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Project Opioid Fights Drug Abuse Epidemic in Central Florida Counties


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New drug law takes aim at opioid crisis. Photo: Flickr Creative Commons

Photo: Flickr Creative Commons

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The opioid epidemic kills about 130 Americans a day. Central Florida leaders have established Project Opioid, a partnership that includes law enforcement, health care providers, insurance professionals and other authorities, to help combat the crisis.

Nikaury Muñoz, system of care director with the Central Florida Cares Health System, Tony Jenkins, Central Florida market president for Florida Blue and co-chair of Project Opioid, and Seminole County Sheriff Dennis Lemma, who chairs the Attorney General’s Transition Advisory Committee Working Group on Opioid Abuse, join Intersection to discuss Project Opioid’s plans to combat the drug epidemic in Central Florida.

Project Opioid brings together officials from Orange, Osceola and Seminole counties in a joint effort to address the drug crisis locally.

Muñoz said she has seen firsthand an increase in deaths due to opioid use while working with people who are either uninsured or underinsured. She said Florida alone loses about 4,000 people annually to opioid abuse.

“We see the data, and we do see the increase in opioid use, and … we continue to see an increase in opioid-related deaths,” Muñoz said.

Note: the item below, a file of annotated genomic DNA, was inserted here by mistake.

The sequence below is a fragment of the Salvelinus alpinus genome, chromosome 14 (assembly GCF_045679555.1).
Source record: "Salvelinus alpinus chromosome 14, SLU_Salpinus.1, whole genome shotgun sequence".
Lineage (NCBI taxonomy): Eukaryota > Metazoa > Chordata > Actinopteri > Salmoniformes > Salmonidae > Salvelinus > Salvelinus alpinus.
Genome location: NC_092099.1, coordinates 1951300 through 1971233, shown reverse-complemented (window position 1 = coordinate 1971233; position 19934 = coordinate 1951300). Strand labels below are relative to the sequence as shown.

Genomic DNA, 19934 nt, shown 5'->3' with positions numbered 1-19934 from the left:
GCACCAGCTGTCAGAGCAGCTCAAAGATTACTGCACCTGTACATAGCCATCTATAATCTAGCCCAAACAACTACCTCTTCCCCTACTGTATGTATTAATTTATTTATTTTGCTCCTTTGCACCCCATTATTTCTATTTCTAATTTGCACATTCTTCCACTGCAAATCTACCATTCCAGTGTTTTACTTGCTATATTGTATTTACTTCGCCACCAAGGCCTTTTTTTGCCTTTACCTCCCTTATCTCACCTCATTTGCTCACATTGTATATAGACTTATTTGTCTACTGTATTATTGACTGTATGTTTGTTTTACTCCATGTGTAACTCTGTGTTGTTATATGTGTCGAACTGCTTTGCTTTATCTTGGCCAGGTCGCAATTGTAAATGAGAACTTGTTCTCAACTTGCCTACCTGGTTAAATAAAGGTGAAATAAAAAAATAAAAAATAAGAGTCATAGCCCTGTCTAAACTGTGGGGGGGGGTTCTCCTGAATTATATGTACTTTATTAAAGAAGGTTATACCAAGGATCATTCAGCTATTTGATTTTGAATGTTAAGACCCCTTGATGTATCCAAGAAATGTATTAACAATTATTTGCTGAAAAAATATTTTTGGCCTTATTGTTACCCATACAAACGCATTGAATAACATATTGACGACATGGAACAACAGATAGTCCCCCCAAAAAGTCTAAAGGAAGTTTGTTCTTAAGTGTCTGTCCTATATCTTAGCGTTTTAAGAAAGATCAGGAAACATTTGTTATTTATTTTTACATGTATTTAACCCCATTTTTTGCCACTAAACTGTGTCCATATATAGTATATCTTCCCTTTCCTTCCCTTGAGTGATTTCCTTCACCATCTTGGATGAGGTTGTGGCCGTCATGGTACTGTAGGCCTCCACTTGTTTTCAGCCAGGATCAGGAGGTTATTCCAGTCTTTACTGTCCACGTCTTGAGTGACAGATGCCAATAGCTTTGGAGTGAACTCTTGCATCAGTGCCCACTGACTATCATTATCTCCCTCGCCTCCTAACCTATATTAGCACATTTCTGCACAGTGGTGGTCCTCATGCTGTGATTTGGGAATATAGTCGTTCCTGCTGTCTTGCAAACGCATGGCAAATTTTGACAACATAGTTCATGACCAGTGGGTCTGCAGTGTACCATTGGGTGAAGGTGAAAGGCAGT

The impact of the opioid epidemic is especially devastating because its reach touches all areas of a community, causing massive economic repercussions and social loss, Jenkins said.

“It’s hard to put one number on it per say, but when you think about when you add up all of the intangibles of how economically this is impacting communities … from an economic standpoint, this will definitely add into thousands, millions of dollars,” Jenkins said.

For law enforcement officials, the crisis has forced them to take on extra responsibilities normally reserved for EMTs and drug counselors, Lemma said.

Lemma said state leaders are reconsidering whether to re-establish a ‘drug czar’ to coordinate the statewide approach to the opioid crisis, after Gov. Rick Scott eliminated the office of drug control when he took office in 2011.

“Whether or not there needs to be one person — you know, I’m really not a big supporter of big government and those regulations, but there has to be some level of accountability and responsibility by some office,” said Lemma.

The working group is expected to issue a recommendation next month on whether a drug czar is necessary.  Lemma said Florida Attorney General Ashley Moody has also introduced a bill to establish a long-term statewide opioid and substance abuse task force

“There’s still plenty of work to be done,” Lemma said.


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